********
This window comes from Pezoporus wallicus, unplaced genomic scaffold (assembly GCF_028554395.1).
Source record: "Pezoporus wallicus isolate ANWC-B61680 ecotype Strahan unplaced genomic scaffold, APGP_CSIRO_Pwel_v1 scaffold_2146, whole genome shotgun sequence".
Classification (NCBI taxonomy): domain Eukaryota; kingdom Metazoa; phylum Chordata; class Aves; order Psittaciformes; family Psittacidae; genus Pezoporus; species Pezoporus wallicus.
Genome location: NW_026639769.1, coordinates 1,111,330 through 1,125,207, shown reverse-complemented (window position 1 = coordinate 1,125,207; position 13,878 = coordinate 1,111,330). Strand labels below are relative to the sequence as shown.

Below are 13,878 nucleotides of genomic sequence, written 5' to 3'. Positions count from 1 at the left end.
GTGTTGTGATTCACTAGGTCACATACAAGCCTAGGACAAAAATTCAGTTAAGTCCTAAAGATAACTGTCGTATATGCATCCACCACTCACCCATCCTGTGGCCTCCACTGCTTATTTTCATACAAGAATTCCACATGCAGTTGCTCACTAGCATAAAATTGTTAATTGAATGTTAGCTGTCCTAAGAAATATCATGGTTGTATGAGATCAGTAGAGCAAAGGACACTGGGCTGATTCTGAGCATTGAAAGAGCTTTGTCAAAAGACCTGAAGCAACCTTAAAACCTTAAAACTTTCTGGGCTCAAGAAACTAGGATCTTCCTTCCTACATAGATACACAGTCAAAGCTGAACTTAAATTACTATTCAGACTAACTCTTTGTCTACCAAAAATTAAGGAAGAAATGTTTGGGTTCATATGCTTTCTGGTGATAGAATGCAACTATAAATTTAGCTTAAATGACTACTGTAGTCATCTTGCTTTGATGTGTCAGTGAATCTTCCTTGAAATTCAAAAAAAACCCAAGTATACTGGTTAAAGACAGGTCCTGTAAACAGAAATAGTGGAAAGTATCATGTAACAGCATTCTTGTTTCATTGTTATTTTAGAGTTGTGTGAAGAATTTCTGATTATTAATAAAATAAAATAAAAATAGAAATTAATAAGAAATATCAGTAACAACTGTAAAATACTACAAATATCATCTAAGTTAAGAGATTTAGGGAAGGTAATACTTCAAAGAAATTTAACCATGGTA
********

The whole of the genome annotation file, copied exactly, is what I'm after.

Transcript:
This window comes from Pezoporus wallicus, unplaced genomic scaffold (assembly GCF_028554395.1).
Source record: "Pezoporus wallicus isolate ANWC-B61680 ecotype Strahan unplaced genomic scaffold, APGP_CSIRO_Pwel_v1 scaffold_2146, whole genome shotgun sequence".
Classification (NCBI taxonomy): domain Eukaryota; kingdom Metazoa; phylum Chordata; class Aves; order Psittaciformes; family Psittacidae; genus Pezoporus; species Pezoporus wallicus.
Genome location: NW_026639769.1, coordinates 1,111,330 through 1,125,207, shown reverse-complemented (window position 1 = coordinate 1,125,207; position 13,878 = coordinate 1,111,330). Strand labels below are relative to the sequence as shown.

Below are 13,878 nucleotides of genomic sequence, written 5' to 3'. Positions count from 1 at the left end.
GTGTTGTGATTCACTAGGTCACATACAAGCCTAGGACAAAAATTCAGTTAAGTCCTAAAGATAACTGTCGTATATGCATCCACCACTCACCCATCCTGTGGCCTCCACTGCTTATTTTCATACAAGAATTCCACATGCAGTTGCTCACTAGCATAAAATTGTTAATTGAATGTTAGCTGTCCTAAGAAATATCATGGTTGTATGAGATCAGTAGAGCAAAGGACACTGGGCTGATTCTGAGCATTGAAAGAGCTTTGTCAAAAGACCTGAAGCAACCTTAAAACCTTAAAACTTTCTGGGCTCAAGAAACTAGGATCTTCCTTCCTACATAGATACACAGTCAAAGCTGAACTTAAATTACTATTCAGACTAACTCTTTGTCTACCAAAAATTAAGGAAGAAATGTTTGGGTTCATATGCTTTCTGGTGATAGAATGCAACTATAAATTTAGCTTAAATGACTACTGTAGTCATCTTGCTTTGATGTGTCAGTGAATCTTCCTTGAAATTCAAAAAAAACCCAAGTATACTGGTTAAAGACAGGTCCTGTAAACAGAAATAGTGGAAAGTATCATGTAACAGCATTCTTGTTTCATTGTTATTTTAGAGTTGTGTGAAGAATTTCTGATTATTAATAAAATAAAATAAAAATAGAAATTAATAAGAAATATCAGTAACAACTGTAAAATACTACAAATATCATCTAAGTTAAGAGATTTAGGGAAGGTAATACTTCAAAGAAATTTAACCATGGTA